Though ransomware has stolen much of the limelight over the past two years, following the unprecedented WannaCry and NotPetya attacks of 2017, the biggest threat to businesses remains, and may be increasingly, that of Trojan horse malware.
Two things can be expected from any field at the start of a new year. First, a look back at the events of the previous year. Second, a rather more risky look ahead at the year to come, complete with predictions and premonitions. This is true in the cyber security field as much as in any other.
As in every industry—particularly technology-centric ones—the history of the cyber security industry has been one of task automation. From the early days (some may say Gen I days) of firewalls and pattern-matching antiviruses to modern techniques of machine learning-based malware detection and traffic analysis, the tools available to a security-minded business are constantly growing in complexity, in an arms race with cybercriminals whose malware has been doing the same.
One of the most seismic events in information security last year was undoubtedly the entry into force of the EU’s General Data Protection Regulation (GDPR), perhaps the most radical shift in data protection thinking since people started to require secret passwords to access a person’s account. The GDPR hysteria has settled down somewhat since May, but it has become clear that the Regulation represents a wider shift in approach to data protection and consumer privacy, and things will not end here.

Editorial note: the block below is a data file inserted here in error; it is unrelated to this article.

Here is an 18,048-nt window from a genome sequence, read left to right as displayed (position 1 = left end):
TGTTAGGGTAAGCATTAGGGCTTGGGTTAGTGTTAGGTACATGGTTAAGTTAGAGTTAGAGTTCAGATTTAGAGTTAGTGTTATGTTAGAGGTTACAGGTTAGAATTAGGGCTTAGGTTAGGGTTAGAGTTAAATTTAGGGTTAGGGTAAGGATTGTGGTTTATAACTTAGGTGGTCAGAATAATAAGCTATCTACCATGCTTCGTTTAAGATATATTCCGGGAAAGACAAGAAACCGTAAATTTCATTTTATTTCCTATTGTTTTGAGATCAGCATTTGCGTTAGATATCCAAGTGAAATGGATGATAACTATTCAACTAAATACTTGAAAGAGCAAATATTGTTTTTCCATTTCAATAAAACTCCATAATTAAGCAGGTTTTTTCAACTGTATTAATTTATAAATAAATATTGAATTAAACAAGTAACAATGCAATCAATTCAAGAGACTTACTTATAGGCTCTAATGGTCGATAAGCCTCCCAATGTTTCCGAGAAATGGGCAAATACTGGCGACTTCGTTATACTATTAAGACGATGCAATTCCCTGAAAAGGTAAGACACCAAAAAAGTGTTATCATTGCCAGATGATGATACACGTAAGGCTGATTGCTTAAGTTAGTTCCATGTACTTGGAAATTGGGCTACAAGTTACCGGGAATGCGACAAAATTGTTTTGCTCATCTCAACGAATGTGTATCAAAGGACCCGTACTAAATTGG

The Lexcel v6.1 standard makes Cyber Essentials accreditation itself optional, but what is Cyber Essentials, and why should your practice aim to achieve it regardless?
With data breaches of major tech. firms—your Googles and your Facebooks, for example—eating up all of the news coverage throughout the year, it’s easy for owners and employees of smaller to medium-sized enterprises (SMEs) to grow complacent. ‘They wouldn’t bother to attack little old me’, you might be thinking, but security through obscurity is no security at all.
This article will hopefully help to explain what end-of-lifing means to you, as well as steps you can take to ensure that you can be secure in a year.
A recent article in IEEE Security & Privacy—“Teaching Authentication as a Life Skill”—detailed the results of a team of Swiss researchers and their attempts to …
Ransomware attacks are amongst the most-discussed new threats to have emerged in the past few years, but what is ransomware, how can it impact your business and how can you protect yourself against it?
Ultimately, whether you in-source or out-source your security, or some hybrid of the two, you will need a range of tools and services to ensure you make a success of it. Luckily, Mitigate Cyber Security have something for every occasion.